Introductions here please!

Huggy

Well-Known Member
Nov 11, 2018
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Hi - I was a regular poster some years ago, but couldn't seem to sign on to my original name so changed it ever so slightly. I have 2 horses now, 1 is semi retired and 1 is mysteriously lame and is going to rehab livery when I win the lottery !!
Oh, I hate mysteriously lame! 99 times out of 100, it's mysterious - tendon, bruised sole, abscess, shoulder - aaargh - the possibilities are endless! Hope you solve it and it's something simple.
 
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Lollykay

Active Member
Feb 11, 2017
167
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United States
Hi tried to register and was surprised to find I was a member a few years back. It was during a time when my other desktop passed away and I forgot about this forum.

I am retired and so are my two remaining horses. The coming 26 yr old is IR/Cushings, along with some other issues; he has been in my pasture 15 years. The 27 yr old is still pretty healthy and could easily hack 4-5 hours if I could still ride; he has been with me 25 years.

I am in the SE United States and am so fortunate to have been able to retire on 25 acres. We do nearly all of our own maintenance and it takes a lot longer than it used to, lol
 

Myfellpony

Member
Mar 15, 2015
74
57
18
55
(Re) introduction.
Hi all, I was a member on here for a while a few years back. I had a fell pony, Star who I lost in 2018 to laminitis brought on by cushings, she reacted badly to Prascend and I had to have her pts.
I now have Mylo who has just turned 10, I bought him as a six year old when Star became ill.
we have had our ups and downs over the last three years, but he is a real character and i love him, even though he will never replace Star. (I never say that to his face).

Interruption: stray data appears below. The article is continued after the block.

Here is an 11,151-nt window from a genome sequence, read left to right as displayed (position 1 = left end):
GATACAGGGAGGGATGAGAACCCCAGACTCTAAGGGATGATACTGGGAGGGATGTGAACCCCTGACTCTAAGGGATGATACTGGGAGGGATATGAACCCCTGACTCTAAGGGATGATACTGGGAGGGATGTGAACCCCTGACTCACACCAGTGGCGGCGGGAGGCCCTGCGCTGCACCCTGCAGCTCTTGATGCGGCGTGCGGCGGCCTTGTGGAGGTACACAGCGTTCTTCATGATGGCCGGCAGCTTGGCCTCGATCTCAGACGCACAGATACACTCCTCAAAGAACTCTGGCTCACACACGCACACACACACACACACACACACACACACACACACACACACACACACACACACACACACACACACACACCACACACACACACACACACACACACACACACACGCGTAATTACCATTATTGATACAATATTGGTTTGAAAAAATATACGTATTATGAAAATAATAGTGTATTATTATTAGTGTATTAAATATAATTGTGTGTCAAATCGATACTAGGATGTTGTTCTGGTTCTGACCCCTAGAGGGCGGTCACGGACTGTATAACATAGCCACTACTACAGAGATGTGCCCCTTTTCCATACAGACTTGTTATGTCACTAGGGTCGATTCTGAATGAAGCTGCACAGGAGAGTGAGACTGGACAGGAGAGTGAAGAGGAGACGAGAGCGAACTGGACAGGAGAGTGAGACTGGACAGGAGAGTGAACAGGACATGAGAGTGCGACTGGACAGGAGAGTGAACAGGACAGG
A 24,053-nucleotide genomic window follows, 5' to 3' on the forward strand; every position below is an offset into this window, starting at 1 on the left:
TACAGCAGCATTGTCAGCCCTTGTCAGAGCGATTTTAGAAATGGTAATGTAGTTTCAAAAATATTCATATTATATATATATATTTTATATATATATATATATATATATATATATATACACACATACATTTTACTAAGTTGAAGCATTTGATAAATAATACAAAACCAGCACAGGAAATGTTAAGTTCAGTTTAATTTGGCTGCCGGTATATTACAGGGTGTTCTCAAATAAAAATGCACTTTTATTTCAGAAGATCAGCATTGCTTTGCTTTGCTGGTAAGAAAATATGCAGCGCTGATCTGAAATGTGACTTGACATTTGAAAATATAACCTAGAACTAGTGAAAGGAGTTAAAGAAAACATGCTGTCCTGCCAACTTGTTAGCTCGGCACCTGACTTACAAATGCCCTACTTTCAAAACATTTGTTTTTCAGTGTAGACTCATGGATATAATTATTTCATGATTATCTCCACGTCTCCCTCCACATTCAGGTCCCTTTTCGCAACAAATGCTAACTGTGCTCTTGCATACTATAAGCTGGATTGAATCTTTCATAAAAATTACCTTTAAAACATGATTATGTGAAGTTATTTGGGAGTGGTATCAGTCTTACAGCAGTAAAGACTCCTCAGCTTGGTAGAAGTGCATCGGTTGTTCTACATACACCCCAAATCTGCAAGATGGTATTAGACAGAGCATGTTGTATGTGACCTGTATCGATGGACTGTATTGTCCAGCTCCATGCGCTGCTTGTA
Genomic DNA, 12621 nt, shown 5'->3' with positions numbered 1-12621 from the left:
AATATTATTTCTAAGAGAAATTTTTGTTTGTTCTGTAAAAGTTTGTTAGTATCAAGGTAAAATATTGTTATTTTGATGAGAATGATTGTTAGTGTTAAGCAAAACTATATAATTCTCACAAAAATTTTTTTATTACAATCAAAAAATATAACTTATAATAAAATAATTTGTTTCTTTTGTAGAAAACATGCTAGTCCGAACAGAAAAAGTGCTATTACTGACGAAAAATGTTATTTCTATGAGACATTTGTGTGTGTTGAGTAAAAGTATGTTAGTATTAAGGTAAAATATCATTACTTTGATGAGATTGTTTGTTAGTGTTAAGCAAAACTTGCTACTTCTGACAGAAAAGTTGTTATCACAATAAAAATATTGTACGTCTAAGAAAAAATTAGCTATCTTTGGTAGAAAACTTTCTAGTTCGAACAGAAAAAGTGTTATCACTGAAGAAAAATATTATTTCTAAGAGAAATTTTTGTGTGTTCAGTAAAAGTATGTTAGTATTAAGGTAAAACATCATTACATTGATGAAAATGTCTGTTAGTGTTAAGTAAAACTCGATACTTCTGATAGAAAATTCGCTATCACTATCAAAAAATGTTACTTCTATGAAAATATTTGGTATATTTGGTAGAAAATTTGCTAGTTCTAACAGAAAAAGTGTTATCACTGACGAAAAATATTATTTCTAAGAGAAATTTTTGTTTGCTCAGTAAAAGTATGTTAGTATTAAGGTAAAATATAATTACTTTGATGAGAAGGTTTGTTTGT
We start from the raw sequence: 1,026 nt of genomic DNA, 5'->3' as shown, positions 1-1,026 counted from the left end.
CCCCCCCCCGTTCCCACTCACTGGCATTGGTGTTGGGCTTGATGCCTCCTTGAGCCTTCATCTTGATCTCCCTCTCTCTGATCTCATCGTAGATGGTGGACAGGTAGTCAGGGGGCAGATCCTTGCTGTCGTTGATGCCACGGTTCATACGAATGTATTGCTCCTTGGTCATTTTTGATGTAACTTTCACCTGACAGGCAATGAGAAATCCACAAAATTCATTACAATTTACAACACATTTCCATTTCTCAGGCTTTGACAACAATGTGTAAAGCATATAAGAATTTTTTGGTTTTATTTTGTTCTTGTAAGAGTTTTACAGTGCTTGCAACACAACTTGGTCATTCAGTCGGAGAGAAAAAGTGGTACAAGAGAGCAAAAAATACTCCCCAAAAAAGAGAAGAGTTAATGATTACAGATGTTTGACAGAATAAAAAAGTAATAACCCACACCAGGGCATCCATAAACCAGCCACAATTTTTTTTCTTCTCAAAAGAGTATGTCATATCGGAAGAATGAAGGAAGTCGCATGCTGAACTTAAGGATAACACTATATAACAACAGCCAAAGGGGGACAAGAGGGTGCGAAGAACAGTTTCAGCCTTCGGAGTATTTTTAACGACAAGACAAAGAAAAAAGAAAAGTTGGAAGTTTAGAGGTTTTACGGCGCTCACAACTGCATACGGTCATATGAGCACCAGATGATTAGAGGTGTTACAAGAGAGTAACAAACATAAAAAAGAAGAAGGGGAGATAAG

Anyway, I am currently out of action, 12 weeks and counting due to a dislocated knee, caused by my oaf of a dog running into me. Recovery is going slowly and I may be out of the saddle for a while yet, so came back on here for tips and ideas for when I return to riding and also it’s a good way to waste my time and get through these long boring days.

I recognise a lot of names on here still, so will slowly catch up with what you are all doing now x
 

Skib

Well-Known Member
Dec 21, 2003
8,345
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London
Sorry about the dog injury. I had a local riding friend (about my only one) who had to stop riding after she was bumped into by dogs. I hope you heal well and can get back in the saddle.
I dont remember your name but I could barely ride when I first came on NR, Now I am all grown up as a rider and have outlived two horses, I now have a third share mare, an Irish horse, to hack solo in the most lovely hacking country.
 
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Myfellpony

Member
Mar 15, 2015
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Sorry about the dog injury. I had a local riding friend (about my only one) who had to stop riding after she was bumped into by dogs. I hope you heal well and can get back in the saddle.
I dont remember your name but I could barely ride when I first came on NR, Now I am all grown up as a rider and have outlived two horses, I now have a third share mare, an Irish horse, to hack solo in the most lovely hacking country.
I remember you well Skib, love reading your posts, you have had such an interesting life. Glad to hear you’re still riding.
 

Andcow

New Member
Jun 27, 2021
3
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3
Hlo, I am a newbi both in terms of here and riding so I will be on the new rider threads most often.
A few weeks before my 51st birthday I decided I was finally going to start towarn, having thought about it for years.
I finding it slow going but enjoying it.
Andrea
 
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Skib

Well-Known Member
Dec 21, 2003
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It is wonderful to know that several people are starting to ride in their 50s and 60s. When I did that, it was the age at which some riders were giving up horses. Slow going is safe and not to worry about it. It is enjoying each ride as it comes that is the most important.